update from the reader applying for a job with someone she’d previously worked for

Remember the reader back in January who asked about writing a cover letter to someone who you’d previously worked for (#6 at the link)? Here’s her update.

First of all, I would just like to thank you from the bottom of my heart for your fantastic blog. Without the wonderful and extremely helpful advice from you and your commenters, I am sure that I would still be lost beyond belief at this point. Instead, now a year and a half after graduating, I just accepted my first permanent job offer in my field!

You answered a question of mine about the tone of a cover letter to someone with whom you’ve previously worked. Thanks to your answer, I went on to rock the cover letter as well as the interview, but ultimately lost out on the job due to something completely beyond my control (they needed a native Spanish speaker who would be comfortable talking on the phone in Spanish with Cubans, and that just wasn’t me). However, I took the rejection graciously and kept in contact because they had given me my start in DC with an internship, and they’re all just such great people that I couldn’t possibly be upset with them for too long!

After that, I finished out the other internship I was working at the time, although I was pretty unhappy with the 40-hour/week workload on top of the part-time serving job I needed to make ends meet. Once that ended in May, I took up temp work while continuing to apply and interview for permanent positions. Finally, in the past month or so, I interviewed for a job with a wonderful, highly-regarded organization doing exactly the kind of work I want to get into (communications in the nonprofit NGO world), and just yesterday, they came through with an offer, which I accepted! Oh, and I had applied for this job way back in July, proving that you really can’t hold hiring managers to any one timeline.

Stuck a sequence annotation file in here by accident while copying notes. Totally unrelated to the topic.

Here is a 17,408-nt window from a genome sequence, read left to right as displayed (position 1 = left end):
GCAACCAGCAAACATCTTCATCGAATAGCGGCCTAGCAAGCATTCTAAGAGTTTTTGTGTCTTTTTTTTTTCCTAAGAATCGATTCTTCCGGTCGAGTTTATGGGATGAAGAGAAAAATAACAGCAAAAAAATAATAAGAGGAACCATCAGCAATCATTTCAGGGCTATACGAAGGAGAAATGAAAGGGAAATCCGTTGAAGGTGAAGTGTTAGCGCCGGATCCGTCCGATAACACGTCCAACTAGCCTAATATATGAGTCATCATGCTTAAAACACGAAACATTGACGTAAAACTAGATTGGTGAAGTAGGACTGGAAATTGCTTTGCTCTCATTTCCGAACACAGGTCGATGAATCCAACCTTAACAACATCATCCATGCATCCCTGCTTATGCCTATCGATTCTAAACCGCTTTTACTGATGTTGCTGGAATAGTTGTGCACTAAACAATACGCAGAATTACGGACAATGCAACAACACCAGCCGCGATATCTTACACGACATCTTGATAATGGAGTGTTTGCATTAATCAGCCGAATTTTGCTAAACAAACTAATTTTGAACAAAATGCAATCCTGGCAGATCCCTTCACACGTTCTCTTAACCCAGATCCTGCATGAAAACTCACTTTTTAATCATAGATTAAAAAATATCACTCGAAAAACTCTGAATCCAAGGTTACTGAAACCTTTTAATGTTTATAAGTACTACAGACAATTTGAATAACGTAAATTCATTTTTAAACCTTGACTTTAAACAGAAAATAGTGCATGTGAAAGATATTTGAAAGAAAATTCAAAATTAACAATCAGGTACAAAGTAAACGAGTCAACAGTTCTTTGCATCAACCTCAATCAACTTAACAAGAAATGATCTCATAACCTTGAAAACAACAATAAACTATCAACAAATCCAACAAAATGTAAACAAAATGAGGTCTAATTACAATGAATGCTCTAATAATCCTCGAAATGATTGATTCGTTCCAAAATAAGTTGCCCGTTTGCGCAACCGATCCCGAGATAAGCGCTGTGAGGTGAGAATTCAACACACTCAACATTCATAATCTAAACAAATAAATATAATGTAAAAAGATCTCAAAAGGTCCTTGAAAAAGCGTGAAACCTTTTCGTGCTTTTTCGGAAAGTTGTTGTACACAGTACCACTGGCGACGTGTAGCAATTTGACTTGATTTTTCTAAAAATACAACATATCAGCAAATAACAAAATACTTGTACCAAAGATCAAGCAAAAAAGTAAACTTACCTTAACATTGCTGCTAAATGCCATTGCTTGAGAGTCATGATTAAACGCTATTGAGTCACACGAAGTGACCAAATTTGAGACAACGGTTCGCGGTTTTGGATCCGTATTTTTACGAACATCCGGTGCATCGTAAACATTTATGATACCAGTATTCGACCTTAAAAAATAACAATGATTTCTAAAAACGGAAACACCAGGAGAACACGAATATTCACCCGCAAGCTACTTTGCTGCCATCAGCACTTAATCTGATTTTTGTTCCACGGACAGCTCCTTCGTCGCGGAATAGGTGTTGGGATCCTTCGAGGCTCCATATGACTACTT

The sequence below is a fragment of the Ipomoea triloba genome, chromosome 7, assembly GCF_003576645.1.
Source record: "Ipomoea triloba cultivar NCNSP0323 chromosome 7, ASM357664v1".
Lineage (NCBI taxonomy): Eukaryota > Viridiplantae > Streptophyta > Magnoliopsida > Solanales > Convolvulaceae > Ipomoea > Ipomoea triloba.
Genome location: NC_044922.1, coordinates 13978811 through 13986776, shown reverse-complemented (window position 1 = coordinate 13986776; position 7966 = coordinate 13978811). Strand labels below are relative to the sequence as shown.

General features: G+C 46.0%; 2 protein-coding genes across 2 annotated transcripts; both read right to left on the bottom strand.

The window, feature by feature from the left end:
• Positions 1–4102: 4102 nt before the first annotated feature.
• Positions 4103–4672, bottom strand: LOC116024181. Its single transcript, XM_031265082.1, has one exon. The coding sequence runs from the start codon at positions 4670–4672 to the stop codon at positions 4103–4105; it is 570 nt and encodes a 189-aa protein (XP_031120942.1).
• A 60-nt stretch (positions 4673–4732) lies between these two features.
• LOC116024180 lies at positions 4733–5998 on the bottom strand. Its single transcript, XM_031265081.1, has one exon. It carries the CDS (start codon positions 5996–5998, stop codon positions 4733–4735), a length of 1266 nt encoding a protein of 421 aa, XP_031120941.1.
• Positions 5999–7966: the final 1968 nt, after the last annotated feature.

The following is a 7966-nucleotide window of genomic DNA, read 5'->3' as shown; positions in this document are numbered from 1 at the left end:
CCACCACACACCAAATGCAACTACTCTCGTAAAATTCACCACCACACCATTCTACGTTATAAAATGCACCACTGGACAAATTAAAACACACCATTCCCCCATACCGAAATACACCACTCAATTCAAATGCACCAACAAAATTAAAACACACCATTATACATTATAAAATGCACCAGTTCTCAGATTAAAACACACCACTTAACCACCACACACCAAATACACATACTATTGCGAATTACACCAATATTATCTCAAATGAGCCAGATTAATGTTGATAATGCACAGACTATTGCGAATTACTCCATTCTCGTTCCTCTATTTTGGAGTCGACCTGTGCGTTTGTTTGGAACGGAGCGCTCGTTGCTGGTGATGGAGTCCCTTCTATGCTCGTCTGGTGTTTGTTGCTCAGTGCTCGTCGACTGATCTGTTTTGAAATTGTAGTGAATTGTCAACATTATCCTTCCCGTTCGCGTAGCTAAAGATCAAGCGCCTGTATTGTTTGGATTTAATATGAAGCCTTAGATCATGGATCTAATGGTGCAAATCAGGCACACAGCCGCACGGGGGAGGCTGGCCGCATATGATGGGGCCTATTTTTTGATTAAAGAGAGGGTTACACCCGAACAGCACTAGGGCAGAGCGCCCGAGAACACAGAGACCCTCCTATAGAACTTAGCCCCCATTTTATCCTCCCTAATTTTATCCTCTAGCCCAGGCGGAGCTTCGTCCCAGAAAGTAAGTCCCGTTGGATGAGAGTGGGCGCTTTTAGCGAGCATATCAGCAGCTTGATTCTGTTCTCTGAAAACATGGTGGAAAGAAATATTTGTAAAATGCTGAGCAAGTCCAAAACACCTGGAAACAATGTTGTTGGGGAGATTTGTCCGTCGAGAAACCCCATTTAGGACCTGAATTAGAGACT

As it turns out, what made the difference for me was my references. I had previously been in denial about the importance of having stellar references, and it wasn’t until I finally asked one of mine if she had been contacted that she told me she wasn’t comfortable giving me a reference because of my admittedly less-than-great attitude at the aforementioned internship. Instead of negotiating with her, and realizing that my third reference was no longer reachable at the number I had provided (oops!), I chose to ask two other people if I could list them, and they very enthusiastically obliged. When called, all three raved about me to the hiring manager, and one even went so far as to attend the event the organization was hosting the next day to tell them in person how great I am! I am convinced that my references were one of the biggest factors in the decision to offer me the job.